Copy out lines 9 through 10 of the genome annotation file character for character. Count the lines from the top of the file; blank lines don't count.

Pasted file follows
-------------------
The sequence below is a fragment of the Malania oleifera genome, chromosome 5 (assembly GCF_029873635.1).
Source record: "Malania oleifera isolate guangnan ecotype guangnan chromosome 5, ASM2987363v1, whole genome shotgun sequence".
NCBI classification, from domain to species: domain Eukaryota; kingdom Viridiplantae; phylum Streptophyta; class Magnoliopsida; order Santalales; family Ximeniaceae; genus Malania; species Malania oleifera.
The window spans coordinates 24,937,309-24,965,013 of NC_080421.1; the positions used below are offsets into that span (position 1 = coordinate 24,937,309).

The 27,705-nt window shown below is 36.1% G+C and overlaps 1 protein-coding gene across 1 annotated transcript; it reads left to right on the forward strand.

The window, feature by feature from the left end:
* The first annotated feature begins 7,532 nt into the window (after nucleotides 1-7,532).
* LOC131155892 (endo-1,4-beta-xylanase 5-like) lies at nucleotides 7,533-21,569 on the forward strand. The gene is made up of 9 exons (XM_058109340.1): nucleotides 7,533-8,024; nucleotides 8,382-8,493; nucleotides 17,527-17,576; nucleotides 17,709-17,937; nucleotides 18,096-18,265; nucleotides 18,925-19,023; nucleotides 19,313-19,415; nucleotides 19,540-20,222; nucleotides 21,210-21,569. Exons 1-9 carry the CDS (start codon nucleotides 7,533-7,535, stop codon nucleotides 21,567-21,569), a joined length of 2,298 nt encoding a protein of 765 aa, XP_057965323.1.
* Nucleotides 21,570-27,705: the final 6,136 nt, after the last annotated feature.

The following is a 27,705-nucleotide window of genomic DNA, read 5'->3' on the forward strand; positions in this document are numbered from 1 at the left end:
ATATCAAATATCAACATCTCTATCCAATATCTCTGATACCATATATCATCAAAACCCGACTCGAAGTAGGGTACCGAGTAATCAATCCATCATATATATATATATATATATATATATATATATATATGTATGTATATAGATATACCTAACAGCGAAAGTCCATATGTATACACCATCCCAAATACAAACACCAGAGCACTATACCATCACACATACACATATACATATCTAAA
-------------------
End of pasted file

* Nucleotides 21,570-27,705: the final 6,136 nt, after the last annotated feature.

The following is a 27,705-nucleotide window of genomic DNA, read 5'->3' on the forward strand; positions in this document are numbered from 1 at the left end: